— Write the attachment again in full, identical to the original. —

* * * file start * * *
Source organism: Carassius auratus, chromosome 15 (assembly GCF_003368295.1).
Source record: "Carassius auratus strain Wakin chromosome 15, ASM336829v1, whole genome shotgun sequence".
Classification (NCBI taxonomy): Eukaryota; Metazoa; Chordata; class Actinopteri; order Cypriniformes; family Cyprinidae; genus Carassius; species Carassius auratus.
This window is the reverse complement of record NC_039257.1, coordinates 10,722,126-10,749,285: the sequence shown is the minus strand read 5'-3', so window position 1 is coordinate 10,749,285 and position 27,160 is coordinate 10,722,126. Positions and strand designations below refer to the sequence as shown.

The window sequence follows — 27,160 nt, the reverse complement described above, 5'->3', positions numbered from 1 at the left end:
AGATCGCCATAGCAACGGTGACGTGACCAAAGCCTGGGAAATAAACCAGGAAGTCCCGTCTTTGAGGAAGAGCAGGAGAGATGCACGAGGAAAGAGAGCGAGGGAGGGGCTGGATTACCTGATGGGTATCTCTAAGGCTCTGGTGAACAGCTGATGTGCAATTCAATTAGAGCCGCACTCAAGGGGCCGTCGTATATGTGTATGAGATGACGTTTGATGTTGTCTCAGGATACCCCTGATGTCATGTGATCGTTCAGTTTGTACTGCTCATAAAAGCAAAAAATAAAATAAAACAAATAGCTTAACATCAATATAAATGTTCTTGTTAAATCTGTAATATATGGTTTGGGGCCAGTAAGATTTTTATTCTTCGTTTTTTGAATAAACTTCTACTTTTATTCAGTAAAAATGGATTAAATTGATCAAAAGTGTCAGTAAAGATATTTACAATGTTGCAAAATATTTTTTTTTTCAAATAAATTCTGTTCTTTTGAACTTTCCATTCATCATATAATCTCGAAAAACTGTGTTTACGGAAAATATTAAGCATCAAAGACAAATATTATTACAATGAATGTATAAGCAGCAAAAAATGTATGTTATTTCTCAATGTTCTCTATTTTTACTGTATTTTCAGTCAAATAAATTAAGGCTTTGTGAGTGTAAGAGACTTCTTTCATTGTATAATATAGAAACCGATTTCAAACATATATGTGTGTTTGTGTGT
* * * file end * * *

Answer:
Source organism: Carassius auratus, chromosome 15 (assembly GCF_003368295.1).
Source record: "Carassius auratus strain Wakin chromosome 15, ASM336829v1, whole genome shotgun sequence".
Classification (NCBI taxonomy): Eukaryota; Metazoa; Chordata; class Actinopteri; order Cypriniformes; family Cyprinidae; genus Carassius; species Carassius auratus.
This window is the reverse complement of record NC_039257.1, coordinates 10,722,126-10,749,285: the sequence shown is the minus strand read 5'-3', so window position 1 is coordinate 10,749,285 and position 27,160 is coordinate 10,722,126. Positions and strand designations below refer to the sequence as shown.

The window sequence follows — 27,160 nt, the reverse complement described above, 5'->3', positions numbered from 1 at the left end:
AGATCGCCATAGCAACGGTGACGTGACCAAAGCCTGGGAAATAAACCAGGAAGTCCCGTCTTTGAGGAAGAGCAGGAGAGATGCACGAGGAAAGAGAGCGAGGGAGGGGCTGGATTACCTGATGGGTATCTCTAAGGCTCTGGTGAACAGCTGATGTGCAATTCAATTAGAGCCGCACTCAAGGGGCCGTCGTATATGTGTATGAGATGACGTTTGATGTTGTCTCAGGATACCCCTGATGTCATGTGATCGTTCAGTTTGTACTGCTCATAAAAGCAAAAAATAAAATAAAACAAATAGCTTAACATCAATATAAATGTTCTTGTTAAATCTGTAATATATGGTTTGGGGCCAGTAAGATTTTTATTCTTCGTTTTTTGAATAAACTTCTACTTTTATTCAGTAAAAATGGATTAAATTGATCAAAAGTGTCAGTAAAGATATTTACAATGTTGCAAAATATTTTTTTTTTCAAATAAATTCTGTTCTTTTGAACTTTCCATTCATCATATAATCTCGAAAAACTGTGTTTACGGAAAATATTAAGCATCAAAGACAAATATTATTACAATGAATGTATAAGCAGCAAAAAATGTATGTTATTTCTCAATGTTCTCTATTTTTACTGTATTTTCAGTCAAATAAATTAAGGCTTTGTGAGTGTAAGAGACTTCTTTCATTGTATAATATAGAAACCGATTTCAAACATATATGTGTGTTTGTGTGT